I see pots as vessels for storytelling; they can invoke thoughts, memories, and emotions which enliven a moment or an entire day. Clay is my canvas and my vocabulary. In the studio, I explore narrating the plants and landscapes around me as I perceive them, embodied in line and form and image. What stories do I tell with intention and exactness, and what comes through by accident? What is the formal vocabulary of emotion, and how can I convey the poetry of the natural world within the limits of a vessel? My hope is that these stories, carved in clay, will expand and individualize, taking on a life of their own like the best folktales, through the accrued layers of meaning which use and touch bring to everything familiar.
I grew up in a tight knit community of farmers and environmental activists in Olympia, Washington. Formative experiences exploring the old growth forests of the Pacific Northwest, and growing food plants on our family farm, molded my aesthetic sensibilities and became the source of my inspiration. I have always loved the long, organic lines of grass stalks and leaf venation; the sense of both groundedness and upward movement in plant forms. For me, clay is a medium to capture these feelings, to tell the stories of the plants and landscapes around me as I perceive them, in line and form and image.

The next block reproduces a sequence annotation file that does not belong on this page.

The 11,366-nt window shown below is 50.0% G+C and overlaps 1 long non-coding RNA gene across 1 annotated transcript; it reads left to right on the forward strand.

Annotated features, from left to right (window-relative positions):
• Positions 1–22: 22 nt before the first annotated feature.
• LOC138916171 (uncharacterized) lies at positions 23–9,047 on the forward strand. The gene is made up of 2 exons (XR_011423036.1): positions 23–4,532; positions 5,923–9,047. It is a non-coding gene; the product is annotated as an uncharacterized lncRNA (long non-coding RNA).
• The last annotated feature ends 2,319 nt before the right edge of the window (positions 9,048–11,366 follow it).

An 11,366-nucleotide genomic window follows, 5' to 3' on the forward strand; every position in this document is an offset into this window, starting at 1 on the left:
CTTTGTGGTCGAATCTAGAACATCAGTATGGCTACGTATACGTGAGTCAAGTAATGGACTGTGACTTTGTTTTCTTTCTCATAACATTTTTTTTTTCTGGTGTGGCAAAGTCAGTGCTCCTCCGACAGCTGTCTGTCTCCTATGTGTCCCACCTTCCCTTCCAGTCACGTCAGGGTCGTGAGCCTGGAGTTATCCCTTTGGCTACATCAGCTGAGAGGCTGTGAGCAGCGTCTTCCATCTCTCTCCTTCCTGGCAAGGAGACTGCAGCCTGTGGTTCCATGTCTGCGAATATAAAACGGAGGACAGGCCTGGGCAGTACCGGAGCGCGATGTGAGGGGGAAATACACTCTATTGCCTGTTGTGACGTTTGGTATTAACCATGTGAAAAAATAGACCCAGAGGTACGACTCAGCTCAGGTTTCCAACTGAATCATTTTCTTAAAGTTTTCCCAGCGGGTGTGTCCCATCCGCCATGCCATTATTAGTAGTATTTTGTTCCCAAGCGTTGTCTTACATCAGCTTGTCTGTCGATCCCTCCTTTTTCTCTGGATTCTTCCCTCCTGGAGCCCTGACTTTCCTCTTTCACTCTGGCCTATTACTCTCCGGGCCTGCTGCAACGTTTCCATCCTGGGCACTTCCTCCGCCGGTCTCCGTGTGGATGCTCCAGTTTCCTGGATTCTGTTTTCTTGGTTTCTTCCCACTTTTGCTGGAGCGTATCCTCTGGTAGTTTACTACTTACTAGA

I went to college initially for environmental studies. At a tiny liberal arts school in Vermont, I took ceramics classes as an elective every semester. Two of my teachers there, Martina Lantin and Megan Mitchell, profoundly influenced my dedication to clay. They helped me realize the subtle power and influence that ceramic objects can have on the world; a pot can tell a story, can invoke thoughts, memories, and emotions that color a moment or an entire day. I began to see ceramics no longer as a mere hobby but as a language I could learn, a language that could communicate with depth and nuance the feelings and stories that I knew and felt deeply about.
Thus I finally came to pottery with serious intention in my last year of school. Since that decision I have followed opportunities in clay all across the country: from Marlboro College in rural Vermont to the Penland School of Crafts in North Carolina, and most recently to apprentice with Ellen Shankin in Floyd, Virginia.